Recently, I have read and heard a lot of negative comments about Bishop Edward Kmiec and the Journey in Faith and Grace. This negativity demands a response.
My classmates and I were ordained transitional deacons in 1982. During that summer, we were to preach on the vocations shortage in the Church. At that time we could already see that the number of ordinations was declining, and if we were unable to increase vocations, we would have a significant decrease in the number of priests in the future.
We are now in that moment. Dioceses all over the United States, especially in the Northeast, are facing the same conditions. We have fewer priests, and the priests we have are significantly older than 25 years ago. The median age of priests in our diocese is 65. We face a critical moment for the future of ministry in our diocese.
Many of the voices we have heard talk about beautiful church buildings and the importance of maintaining them because they are so wonderful. While our buildings are important, we need to have the same energy, care and concern about meeting our needs for continuing the work of Jesus. Too often what is being lost is the preaching of the Gospel.
As a pastor, I do not want to be a museum curator who keeps a building open for an occasional wedding or funeral. I want to be a pastor who truly ministers to a faith-filled and vibrant community. I do not want to do this stretched between multiple sites in which no one's needs are truly being met.
Let's be honest, this is a very painful process. It is painful for our people, and it is painful for our priests. We are asking people to uproot themselves from a church they have called a spiritual home. We are asking priests to accept assignment to a new parish, and since the priest lives in the parish rectory, we are asking him to leave his parish as well as his home.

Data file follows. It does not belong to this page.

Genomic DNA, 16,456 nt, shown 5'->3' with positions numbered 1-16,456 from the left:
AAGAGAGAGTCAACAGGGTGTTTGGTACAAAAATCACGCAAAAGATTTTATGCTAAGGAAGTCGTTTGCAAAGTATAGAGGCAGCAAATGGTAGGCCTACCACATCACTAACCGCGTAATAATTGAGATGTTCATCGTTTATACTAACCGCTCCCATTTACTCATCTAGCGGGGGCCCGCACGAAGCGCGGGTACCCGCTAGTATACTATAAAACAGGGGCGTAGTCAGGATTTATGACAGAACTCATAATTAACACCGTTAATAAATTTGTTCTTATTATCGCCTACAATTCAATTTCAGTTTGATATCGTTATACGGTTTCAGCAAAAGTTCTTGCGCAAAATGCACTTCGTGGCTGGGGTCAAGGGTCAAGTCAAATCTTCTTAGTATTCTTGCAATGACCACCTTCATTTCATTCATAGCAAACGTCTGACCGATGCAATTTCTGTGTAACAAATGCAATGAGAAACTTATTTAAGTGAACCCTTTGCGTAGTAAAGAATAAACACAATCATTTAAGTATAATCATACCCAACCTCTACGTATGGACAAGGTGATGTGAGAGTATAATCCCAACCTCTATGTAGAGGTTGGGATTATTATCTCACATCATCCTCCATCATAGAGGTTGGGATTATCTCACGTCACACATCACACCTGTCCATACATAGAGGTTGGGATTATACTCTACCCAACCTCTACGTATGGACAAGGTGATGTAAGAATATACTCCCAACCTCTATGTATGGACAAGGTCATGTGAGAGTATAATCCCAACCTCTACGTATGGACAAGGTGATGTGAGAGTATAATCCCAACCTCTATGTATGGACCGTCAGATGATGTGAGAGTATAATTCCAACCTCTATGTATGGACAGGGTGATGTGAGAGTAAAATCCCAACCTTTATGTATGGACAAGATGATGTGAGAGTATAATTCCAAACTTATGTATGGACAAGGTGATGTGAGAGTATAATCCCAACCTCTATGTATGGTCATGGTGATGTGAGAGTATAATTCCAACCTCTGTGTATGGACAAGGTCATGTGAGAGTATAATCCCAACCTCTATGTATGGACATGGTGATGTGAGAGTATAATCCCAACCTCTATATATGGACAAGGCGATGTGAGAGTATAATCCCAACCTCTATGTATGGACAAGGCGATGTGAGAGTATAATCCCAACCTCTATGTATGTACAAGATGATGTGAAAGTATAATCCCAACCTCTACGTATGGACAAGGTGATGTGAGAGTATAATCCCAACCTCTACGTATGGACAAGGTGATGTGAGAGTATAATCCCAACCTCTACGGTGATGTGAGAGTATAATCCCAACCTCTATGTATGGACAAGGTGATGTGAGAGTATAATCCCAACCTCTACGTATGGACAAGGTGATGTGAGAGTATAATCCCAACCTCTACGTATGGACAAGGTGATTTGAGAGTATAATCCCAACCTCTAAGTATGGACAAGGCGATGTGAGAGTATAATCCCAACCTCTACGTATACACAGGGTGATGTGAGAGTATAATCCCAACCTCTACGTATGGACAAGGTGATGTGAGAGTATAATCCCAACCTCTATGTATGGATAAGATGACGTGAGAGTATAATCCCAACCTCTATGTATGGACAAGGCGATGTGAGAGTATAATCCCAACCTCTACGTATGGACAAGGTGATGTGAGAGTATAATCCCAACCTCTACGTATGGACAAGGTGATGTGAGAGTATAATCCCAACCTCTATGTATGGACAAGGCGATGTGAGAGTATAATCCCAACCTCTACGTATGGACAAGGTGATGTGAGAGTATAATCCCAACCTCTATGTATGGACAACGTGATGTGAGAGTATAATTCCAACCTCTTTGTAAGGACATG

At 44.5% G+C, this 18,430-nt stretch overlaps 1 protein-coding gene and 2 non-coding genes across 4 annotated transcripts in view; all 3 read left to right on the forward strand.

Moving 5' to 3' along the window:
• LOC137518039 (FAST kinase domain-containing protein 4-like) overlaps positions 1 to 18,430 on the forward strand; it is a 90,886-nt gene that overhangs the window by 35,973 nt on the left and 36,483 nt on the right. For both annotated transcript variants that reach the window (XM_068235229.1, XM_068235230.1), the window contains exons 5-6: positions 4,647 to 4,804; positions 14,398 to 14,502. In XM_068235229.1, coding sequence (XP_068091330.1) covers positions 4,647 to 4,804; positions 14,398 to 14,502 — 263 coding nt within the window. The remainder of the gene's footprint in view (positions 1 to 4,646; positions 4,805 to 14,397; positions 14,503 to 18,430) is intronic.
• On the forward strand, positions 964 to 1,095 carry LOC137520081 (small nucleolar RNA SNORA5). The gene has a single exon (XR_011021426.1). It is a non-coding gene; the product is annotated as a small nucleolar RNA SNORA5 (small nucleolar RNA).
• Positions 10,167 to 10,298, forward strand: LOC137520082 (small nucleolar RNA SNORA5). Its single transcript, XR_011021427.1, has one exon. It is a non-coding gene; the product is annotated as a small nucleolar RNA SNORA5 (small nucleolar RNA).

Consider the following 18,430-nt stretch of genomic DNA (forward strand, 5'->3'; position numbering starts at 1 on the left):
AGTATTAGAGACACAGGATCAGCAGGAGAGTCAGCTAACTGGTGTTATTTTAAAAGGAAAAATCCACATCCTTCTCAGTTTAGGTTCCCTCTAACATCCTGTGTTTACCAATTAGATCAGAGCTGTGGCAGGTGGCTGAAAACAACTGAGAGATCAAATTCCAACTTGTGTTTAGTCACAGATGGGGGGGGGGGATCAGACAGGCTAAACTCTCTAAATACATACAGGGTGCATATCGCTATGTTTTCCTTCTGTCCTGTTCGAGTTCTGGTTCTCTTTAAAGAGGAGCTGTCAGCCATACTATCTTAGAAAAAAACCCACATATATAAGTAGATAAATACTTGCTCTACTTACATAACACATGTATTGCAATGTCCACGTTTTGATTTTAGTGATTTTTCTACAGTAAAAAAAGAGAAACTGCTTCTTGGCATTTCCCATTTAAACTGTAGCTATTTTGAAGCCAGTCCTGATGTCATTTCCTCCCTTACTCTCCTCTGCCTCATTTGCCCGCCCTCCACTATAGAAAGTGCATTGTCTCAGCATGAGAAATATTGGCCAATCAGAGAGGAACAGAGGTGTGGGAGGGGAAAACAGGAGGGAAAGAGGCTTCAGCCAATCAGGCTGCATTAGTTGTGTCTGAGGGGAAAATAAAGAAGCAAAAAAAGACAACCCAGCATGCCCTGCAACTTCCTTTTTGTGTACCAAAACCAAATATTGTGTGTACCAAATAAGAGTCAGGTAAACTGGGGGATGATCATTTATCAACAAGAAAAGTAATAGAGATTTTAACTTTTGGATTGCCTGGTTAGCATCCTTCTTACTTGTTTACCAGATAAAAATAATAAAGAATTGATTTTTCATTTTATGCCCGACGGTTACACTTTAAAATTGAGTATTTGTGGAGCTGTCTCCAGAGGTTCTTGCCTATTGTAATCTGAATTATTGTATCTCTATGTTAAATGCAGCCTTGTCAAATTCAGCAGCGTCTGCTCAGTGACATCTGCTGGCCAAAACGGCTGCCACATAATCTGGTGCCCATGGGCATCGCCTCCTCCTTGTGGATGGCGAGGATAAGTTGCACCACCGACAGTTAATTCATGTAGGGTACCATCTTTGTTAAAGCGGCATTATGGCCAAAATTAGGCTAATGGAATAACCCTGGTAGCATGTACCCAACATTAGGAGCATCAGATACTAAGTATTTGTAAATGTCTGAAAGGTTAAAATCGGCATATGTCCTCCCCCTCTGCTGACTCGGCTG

These are tough requests. But we have to keep in mind that we've seen this shortage of priests coming for decades and we have to be honest about this as well -- our response has been minimal.
I have asked many young men to consider priesthood. So far I believe I have recruited one Baptist minister.
I pray for Bishop Kmiec. I have watched him watching priests as we receive Communion together, and I wonder what it might feel like to see an aging group of us, and realize this is what we have for the future of our diocese.
I have watched him at various meetings having to make some pretty difficult choices. I know that he listens carefully to the commission, to the Council of Priests and to the Vicariate Councils before he makes his final decisions. I have never known him to come into a meeting with a predetermined plan. Nor is there a "master plan" that has been predetermined.
Our bishop relies on all of us to guide him to do the right thing for our future. I pray for his physical health, his emotional health and his spiritual health, that he may continue to guide us and make these tough choices.
Together we are on a Journey in Faith and Grace. We need to keep in mind that we are called to have faith in God and faith in the leaders he has given us. We need to be assured that our Journey in Faith and Grace will lead us to a better future. While we do not know precisely what that future holds, we must in faith know that God himself holds our future.
The Rev. Robert M. Mock is pastor of St. John the Evangelist and St. Teresa of Avila Churches iN Buffalo.